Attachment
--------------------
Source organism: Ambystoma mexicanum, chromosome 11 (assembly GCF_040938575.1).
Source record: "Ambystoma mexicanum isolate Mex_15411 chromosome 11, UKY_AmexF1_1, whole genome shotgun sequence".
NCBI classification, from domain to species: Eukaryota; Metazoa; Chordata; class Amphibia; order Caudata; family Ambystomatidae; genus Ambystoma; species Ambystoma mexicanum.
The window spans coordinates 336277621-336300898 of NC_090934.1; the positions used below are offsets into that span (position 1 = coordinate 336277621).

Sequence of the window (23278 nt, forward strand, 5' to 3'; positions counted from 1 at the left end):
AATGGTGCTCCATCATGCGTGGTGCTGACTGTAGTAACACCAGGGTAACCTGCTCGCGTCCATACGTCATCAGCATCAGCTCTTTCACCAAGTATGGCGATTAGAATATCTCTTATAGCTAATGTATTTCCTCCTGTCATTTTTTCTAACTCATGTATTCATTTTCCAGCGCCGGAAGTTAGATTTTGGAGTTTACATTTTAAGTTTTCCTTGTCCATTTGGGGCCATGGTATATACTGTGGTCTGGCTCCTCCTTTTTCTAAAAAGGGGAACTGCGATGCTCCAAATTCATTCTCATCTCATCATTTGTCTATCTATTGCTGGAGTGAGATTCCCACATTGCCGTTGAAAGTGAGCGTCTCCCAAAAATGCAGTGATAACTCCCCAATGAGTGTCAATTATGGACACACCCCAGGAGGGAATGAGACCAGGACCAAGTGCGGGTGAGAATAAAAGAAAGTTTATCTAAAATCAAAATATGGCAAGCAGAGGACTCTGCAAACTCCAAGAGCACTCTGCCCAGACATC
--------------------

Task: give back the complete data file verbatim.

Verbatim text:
Source organism: Ambystoma mexicanum, chromosome 11 (assembly GCF_040938575.1).
Source record: "Ambystoma mexicanum isolate Mex_15411 chromosome 11, UKY_AmexF1_1, whole genome shotgun sequence".
NCBI classification, from domain to species: Eukaryota; Metazoa; Chordata; class Amphibia; order Caudata; family Ambystomatidae; genus Ambystoma; species Ambystoma mexicanum.
The window spans coordinates 336277621-336300898 of NC_090934.1; the positions used below are offsets into that span (position 1 = coordinate 336277621).

Sequence of the window (23278 nt, forward strand, 5' to 3'; positions counted from 1 at the left end):
AATGGTGCTCCATCATGCGTGGTGCTGACTGTAGTAACACCAGGGTAACCTGCTCGCGTCCATACGTCATCAGCATCAGCTCTTTCACCAAGTATGGCGATTAGAATATCTCTTATAGCTAATGTATTTCCTCCTGTCATTTTTTCTAACTCATGTATTCATTTTCCAGCGCCGGAAGTTAGATTTTGGAGTTTACATTTTAAGTTTTCCTTGTCCATTTGGGGCCATGGTATATACTGTGGTCTGGCTCCTCCTTTTTCTAAAAAGGGGAACTGCGATGCTCCAAATTCATTCTCATCTCATCATTTGTCTATCTATTGCTGGAGTGAGATTCCCACATTGCCGTTGAAAGTGAGCGTCTCCCAAAAATGCAGTGATAACTCCCCAATGAGTGTCAATTATGGACACACCCCAGGAGGGAATGAGACCAGGACCAAGTGCGGGTGAGAATAAAAGAAAGTTTATCTAAAATCAAAATATGGCAAGCAGAGGACTCTGCAAACTCCAAGAGCACTCTGCCCAGACATC